Buspirone is the only serotonin agonist type of medication used in veterinary species. According to the British Small Animal Veterinary Association's Small Animal Formulary, it works by increasing serotonin levels, but through a different mechanism than with SSRIs. This drug can take three weeks to become effective, and side effects include sedation, low heart rate, and stomach upset, although the drug is typically well-tolerated.
Trazadone is an antidepressant which can function as a serotonin antagonist and reuptake inhibitor. It is often used in conjunction with other drugs to provide the same benefits as a benzodiazepine. Trazodone is used for treating anxiety, fear aggression and other types of behavior problems in dogs.
According to an article on DVM360, it is not always possible to treat your dog's anxiety disorder with a single drug. There are several options available for safely combining medications to help achieve the desired effect for your dog. Always consult your veterinarian about specific side effects and concerns for the exact combination of drugs that your dog is prescribed.
A Note on Acepromazine
Historically, acepromazine is a drug that has been frequently used to treat anxiety in dogs. It is a phenothiazine tranquilizer and can be used as part of an anesthetic protocol, or for dogs with respiratory disorders. According to PetMD, it has fallen out of favor for use in the treatment of canine anxiety because there are newer, more effective drugs now available. It may also cause unwanted side effects, including increased noise sensitivity, dysphoria, or prolonged sedation. Acepromazine has minimal effect on anxiety and simply sedates your dog so that it only appears to be less anxious, leaving the initial problem untreated.
Over-the-Counter Dog Anxiety Medication Options
There are several over-the-counter products that may also be able to help treat anxiety in dogs are available. Such medications to calm dog anxiety could include pheromones, nutraceuticals, or supplements.
D.A.P.- Dog Appeasing Pheromone
A pheromone is a natural substance produced by an organism that can elicit a social response in another member of the same species. D.A.P. is commonly recommended by veterinarians and behaviorists to help treat mild canine anxiety. It is often used as an anti-anxiety medication for mild thunderstorm anxiety. It is available in a diffuser, spray, or collar, and has no side effects or interactions with medications. Under the brand name Adaptil, this dog anxiety medication is available over the counter at PetSmart and other pet supply stores.
This supplement contains extracts of Magnolia officinalis and Phellodendron amurense and was shown to be 60% effective in a study of noise-related stress. There are no reported side effects, and it is available as a chewable tablet. Harmonease can be purchased from several sellers, including some veterinary offices or online retailers.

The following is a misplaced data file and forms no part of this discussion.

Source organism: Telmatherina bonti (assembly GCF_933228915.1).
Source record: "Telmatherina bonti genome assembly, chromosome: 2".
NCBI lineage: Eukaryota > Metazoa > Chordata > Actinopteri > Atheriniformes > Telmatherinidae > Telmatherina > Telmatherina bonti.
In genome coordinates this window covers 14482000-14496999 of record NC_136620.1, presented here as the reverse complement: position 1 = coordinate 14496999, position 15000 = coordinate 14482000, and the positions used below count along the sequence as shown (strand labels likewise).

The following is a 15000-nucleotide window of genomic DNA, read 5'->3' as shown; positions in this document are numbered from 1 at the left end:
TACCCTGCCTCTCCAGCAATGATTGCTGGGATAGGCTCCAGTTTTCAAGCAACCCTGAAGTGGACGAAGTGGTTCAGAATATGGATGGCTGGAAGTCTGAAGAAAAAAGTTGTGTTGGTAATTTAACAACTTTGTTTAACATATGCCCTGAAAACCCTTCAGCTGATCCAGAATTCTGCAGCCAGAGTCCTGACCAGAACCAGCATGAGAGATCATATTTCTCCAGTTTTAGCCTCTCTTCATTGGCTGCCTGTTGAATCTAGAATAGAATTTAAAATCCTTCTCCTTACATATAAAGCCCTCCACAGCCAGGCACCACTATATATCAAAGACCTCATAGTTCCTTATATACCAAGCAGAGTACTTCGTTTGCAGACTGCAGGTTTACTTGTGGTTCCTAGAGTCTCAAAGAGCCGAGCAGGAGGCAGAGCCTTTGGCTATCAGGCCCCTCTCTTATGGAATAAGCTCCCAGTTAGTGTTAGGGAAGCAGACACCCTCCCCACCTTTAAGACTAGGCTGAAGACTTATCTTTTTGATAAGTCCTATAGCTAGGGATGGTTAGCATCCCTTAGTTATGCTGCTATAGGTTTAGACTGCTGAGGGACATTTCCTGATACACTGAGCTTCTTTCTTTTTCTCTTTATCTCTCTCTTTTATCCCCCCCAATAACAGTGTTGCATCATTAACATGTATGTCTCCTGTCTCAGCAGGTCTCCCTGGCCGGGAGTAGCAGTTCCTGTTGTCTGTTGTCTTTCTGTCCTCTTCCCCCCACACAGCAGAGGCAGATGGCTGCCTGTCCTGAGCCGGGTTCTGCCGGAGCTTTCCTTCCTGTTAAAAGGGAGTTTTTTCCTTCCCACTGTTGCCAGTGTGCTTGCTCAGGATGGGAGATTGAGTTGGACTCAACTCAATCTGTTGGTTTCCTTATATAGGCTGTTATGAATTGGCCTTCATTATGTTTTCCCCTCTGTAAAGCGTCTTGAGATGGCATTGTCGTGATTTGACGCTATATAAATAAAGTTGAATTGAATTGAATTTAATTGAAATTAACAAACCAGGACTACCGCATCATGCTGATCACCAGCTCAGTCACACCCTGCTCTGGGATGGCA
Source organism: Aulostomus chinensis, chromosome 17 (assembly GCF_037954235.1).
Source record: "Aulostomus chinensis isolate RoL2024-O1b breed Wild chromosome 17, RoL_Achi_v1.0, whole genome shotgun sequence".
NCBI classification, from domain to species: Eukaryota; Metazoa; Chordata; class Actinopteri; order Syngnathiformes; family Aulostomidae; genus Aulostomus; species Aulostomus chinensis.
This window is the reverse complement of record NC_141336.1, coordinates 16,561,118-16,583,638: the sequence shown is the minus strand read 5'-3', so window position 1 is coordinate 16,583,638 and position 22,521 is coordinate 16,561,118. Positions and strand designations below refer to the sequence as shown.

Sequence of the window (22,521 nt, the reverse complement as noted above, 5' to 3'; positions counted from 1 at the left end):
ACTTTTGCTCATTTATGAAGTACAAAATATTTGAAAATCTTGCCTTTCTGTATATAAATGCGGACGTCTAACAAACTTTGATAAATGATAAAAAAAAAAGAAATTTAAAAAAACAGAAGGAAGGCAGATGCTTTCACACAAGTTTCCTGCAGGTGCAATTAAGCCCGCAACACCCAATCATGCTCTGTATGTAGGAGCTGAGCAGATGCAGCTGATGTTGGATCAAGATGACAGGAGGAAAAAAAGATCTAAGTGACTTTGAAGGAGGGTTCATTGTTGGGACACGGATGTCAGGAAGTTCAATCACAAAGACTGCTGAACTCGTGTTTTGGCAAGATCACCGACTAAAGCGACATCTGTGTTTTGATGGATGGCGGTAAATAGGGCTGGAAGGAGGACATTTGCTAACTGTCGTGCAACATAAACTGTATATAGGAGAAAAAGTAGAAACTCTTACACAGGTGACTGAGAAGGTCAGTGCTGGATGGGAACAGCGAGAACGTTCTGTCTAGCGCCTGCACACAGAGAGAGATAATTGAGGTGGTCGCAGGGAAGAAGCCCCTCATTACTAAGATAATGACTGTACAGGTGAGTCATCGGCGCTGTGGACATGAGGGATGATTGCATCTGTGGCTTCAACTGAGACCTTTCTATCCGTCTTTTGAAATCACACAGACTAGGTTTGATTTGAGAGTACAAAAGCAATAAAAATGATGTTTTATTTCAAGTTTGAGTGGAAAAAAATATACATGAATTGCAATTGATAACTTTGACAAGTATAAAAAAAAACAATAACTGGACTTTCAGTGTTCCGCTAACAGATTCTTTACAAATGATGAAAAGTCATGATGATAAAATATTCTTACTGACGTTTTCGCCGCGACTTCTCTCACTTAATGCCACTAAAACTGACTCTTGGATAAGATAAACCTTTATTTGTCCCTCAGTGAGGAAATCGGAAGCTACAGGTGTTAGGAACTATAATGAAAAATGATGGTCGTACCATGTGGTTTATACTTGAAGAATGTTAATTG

Anxitane contains an amino acid, L-theanine, that works on the nervous system of your dog, to help keep it calm and quiet. It should not be used for severe anxiety disorders, or in animals in which aggression is a component of their behavioral disorder. It is made by Virbac Animal Health and is formulated as a flavored, chewable tablet.
Composure is a chewable supplement similar to Anxitane. It contains L-theanine but also has two additional ingredients. Thiamine is supposed to help the body build other amino acids that help to restore the nervous system's neurochemical balance. The proprietary C3 (colostrum calming complex) works to reduce stress and improve cognitive function. There are no reported side effects, and dogs seem to like the flavor.
In cases of very mild anxiety, your veterinarian may suggest using Benadryl. Benadryl has a sedating effect that can make your dog sleepier but does not actually alleviate anxiety so at best it can be a temporary, short-term solution.
Signs of Anxiety in Dogs
- Aggression toward people, dogs or other animals
- House training problems
- Excessive panting, drooling or licking
- Destructive behavior and chewing, especially around doors, windows, and crates
- Barking that is out of the ordinary as well as excessive whining
- Restless behavior with an inability to settle and relax
- Compulsive behaviors, including licking and chewing other objects or their own bodies
- Stressed body language including "whale eye," blinking, lip licking, overall erect, "alert" body posture or low, "flattened" body posture
What Else Can You Do?
Often, dogs with anxiety disorders may not respond to only one type of treatment. Remember to consult your veterinarian if you have concerns about the medications or supplements that your dog is taking. Behavioral modification techniques are also vital to the overall treatment of anxiety in your dog.